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22  
I recently ran afoul of this and it took me a while to work out why. Turns out the fact that I was building up my query in parts using IEnumerable mean 500k records were being retrieved (slow!!) then grouped in memory. Changed it to use IQueryable while building up the query, the group by was executed on the server and I only got half a dozen rows of counts as I was expecting. –  Dave Downs May 20 '10 at 18:26
114  
I would just like to express how easily your answer read. I read three articles on google before I found your easily understood, super simple explanation of the differences. Thank you! +1 –  Alex Ford Jan 13 '11 at 17:24
10  
Great explanation. Are there any situations where IEnumerable would be preferable to IQueryable ? –  fjxx Feb 23 '11 at 16:31
4  
So we can say that if we're using IQueryable to query Memory Object, then they won't be any difference between IEnumerable and IQueryable? –  Tarik Mar 7 '12 at 1:11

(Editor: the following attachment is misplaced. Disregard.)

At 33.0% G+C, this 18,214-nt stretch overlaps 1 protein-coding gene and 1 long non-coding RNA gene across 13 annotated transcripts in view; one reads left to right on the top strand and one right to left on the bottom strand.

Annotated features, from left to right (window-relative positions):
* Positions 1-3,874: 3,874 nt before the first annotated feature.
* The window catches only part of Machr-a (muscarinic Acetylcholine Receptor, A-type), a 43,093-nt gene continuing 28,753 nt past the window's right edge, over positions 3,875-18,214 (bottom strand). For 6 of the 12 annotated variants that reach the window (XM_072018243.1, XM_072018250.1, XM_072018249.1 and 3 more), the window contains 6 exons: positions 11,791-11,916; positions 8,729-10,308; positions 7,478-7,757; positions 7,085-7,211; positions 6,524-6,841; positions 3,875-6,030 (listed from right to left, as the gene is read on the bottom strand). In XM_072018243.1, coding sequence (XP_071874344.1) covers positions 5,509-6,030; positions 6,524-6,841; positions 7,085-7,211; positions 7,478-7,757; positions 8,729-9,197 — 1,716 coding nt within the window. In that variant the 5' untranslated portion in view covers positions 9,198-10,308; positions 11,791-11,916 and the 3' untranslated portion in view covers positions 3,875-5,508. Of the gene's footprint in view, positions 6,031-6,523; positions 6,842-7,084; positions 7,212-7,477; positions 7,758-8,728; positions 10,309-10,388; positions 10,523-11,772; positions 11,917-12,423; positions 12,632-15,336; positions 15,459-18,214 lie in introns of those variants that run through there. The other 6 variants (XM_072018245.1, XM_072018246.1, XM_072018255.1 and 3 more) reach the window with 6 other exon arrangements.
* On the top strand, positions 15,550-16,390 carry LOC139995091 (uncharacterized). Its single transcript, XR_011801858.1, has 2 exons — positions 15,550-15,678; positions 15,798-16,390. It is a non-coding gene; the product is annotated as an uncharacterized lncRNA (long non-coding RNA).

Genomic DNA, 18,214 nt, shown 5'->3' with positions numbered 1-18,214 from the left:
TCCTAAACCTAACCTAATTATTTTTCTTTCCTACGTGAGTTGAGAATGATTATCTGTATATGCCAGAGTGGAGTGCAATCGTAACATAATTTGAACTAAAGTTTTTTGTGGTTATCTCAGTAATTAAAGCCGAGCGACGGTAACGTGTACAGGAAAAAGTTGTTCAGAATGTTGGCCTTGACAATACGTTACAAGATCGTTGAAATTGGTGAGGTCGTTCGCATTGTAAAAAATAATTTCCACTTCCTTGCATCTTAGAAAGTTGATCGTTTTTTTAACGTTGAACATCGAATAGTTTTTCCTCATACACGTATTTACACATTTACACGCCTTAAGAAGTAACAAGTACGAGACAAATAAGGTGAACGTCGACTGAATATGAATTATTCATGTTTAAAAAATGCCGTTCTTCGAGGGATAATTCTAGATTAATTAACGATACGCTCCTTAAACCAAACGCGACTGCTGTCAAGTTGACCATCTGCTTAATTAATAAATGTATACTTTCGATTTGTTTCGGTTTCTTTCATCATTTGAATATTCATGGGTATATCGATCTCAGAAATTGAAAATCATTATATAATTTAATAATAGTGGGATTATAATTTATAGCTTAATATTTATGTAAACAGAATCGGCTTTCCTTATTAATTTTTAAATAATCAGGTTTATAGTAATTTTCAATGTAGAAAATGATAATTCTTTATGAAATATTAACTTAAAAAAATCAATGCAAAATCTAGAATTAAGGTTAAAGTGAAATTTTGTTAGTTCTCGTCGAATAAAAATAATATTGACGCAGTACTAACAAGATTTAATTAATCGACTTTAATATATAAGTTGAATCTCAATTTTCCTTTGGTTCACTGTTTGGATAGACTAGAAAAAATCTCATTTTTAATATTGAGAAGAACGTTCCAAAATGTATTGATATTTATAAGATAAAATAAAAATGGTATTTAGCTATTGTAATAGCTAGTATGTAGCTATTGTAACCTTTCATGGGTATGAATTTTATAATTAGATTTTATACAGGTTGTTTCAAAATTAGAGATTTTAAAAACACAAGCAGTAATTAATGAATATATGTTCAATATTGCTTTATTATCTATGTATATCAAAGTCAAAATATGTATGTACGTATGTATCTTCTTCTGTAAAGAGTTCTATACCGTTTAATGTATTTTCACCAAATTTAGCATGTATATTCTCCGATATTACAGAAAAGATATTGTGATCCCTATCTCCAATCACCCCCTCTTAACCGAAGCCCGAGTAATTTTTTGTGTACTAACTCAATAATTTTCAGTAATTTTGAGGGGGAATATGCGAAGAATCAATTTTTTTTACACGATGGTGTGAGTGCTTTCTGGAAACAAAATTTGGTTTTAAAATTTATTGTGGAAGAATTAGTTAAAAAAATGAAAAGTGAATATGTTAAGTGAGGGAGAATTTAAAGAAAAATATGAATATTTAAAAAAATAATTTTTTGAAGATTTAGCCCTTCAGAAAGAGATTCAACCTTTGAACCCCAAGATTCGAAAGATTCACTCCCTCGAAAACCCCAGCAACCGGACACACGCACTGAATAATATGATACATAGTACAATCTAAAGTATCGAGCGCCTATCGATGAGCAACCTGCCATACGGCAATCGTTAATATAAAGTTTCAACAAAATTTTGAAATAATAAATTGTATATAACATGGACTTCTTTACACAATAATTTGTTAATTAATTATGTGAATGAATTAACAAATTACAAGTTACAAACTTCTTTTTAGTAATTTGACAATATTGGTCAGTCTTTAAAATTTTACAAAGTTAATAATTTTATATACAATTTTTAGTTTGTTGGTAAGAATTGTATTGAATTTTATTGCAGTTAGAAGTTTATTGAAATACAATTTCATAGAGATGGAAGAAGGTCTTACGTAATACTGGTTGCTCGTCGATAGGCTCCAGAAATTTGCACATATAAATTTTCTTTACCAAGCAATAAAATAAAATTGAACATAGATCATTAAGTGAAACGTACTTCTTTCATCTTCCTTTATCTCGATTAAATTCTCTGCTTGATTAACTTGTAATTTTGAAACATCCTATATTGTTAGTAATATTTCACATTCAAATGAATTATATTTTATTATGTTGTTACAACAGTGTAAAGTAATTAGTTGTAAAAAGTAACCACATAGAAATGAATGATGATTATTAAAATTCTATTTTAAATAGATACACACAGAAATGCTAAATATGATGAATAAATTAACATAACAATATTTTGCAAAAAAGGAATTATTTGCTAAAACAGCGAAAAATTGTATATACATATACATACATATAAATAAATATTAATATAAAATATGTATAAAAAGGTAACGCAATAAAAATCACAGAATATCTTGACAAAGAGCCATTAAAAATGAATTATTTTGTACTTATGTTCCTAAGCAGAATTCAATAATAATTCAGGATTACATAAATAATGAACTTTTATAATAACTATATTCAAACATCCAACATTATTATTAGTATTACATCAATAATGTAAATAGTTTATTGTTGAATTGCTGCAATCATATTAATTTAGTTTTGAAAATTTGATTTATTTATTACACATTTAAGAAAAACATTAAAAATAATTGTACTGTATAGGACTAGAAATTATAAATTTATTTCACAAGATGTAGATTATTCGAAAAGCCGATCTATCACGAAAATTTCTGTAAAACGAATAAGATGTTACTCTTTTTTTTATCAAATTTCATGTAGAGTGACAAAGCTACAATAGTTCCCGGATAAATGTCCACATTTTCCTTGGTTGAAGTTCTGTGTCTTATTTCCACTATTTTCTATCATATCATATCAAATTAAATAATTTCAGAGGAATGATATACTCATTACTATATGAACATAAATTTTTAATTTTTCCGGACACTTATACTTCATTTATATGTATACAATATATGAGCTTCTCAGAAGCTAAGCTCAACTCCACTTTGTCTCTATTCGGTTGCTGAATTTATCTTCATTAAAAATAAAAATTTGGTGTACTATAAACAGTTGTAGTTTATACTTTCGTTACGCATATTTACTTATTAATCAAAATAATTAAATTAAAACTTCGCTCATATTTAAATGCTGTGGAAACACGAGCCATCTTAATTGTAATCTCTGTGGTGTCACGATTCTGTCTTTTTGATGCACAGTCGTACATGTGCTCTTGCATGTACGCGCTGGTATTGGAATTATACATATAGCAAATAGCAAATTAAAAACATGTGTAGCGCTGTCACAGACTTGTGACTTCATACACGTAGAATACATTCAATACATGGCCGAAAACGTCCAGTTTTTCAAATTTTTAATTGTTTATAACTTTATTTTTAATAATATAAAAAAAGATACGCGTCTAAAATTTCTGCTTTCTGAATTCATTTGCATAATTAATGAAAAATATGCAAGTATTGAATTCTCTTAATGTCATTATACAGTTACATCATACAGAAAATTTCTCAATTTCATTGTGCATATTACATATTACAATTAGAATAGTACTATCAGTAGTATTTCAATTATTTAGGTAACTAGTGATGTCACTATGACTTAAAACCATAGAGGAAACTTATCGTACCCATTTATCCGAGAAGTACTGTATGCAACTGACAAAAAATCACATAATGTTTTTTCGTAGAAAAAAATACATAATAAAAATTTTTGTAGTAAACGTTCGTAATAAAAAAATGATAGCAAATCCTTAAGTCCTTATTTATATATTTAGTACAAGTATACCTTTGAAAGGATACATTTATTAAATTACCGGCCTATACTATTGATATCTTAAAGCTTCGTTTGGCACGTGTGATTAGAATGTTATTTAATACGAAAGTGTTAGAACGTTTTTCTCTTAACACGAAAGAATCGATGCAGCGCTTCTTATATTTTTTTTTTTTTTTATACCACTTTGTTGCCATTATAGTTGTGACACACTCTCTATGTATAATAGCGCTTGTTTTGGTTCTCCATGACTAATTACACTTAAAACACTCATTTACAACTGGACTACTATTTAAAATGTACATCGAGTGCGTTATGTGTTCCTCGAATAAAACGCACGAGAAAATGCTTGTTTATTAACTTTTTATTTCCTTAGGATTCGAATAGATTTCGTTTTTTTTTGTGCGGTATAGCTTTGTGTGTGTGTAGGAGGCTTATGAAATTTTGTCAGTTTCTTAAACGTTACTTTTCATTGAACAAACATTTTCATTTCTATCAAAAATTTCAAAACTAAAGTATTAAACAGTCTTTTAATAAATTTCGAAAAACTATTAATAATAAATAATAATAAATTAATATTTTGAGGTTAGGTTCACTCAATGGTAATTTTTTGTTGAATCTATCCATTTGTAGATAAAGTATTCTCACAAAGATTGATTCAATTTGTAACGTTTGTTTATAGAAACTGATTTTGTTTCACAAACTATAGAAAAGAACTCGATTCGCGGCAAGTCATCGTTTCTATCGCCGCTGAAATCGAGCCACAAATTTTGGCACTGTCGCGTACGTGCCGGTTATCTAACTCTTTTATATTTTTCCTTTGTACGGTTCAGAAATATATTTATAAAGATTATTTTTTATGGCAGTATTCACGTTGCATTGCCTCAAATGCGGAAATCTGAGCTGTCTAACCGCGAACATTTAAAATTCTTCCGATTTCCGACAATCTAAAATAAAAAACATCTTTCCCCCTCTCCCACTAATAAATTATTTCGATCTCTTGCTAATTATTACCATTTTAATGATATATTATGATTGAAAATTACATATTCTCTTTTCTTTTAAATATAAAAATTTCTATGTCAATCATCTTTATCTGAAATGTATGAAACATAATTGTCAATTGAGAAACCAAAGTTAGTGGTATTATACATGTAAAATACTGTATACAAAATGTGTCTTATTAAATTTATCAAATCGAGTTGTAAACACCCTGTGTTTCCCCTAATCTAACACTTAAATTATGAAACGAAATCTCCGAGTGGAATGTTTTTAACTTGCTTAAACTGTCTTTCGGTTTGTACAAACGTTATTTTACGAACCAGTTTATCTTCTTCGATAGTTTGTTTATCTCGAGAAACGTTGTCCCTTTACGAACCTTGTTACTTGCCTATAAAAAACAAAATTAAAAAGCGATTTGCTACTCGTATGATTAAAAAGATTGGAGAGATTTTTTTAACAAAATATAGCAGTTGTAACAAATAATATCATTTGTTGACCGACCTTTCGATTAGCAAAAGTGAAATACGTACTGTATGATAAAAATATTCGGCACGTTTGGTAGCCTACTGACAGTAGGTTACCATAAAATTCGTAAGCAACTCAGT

5  
this is an amazing answer, but in that case i am lost in another thing which is why should i ever use IEnumerable? –  Ali Issa Sep 16 '12 at 22:00
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Both will give you deferred exectuion, yes.

As for which is preferred over the other, it depends on what your underlying datasource is.

Returning an IEnumerable will automatically force the runtime to use LINQ to Objects to query your collection.

Returning an IQueryable (which implements IEnumerable, by the way) provides the extra functionality to translate your query into something that might perform better on the underlying source (LINQ to SQL, LINQ to XML, etc.).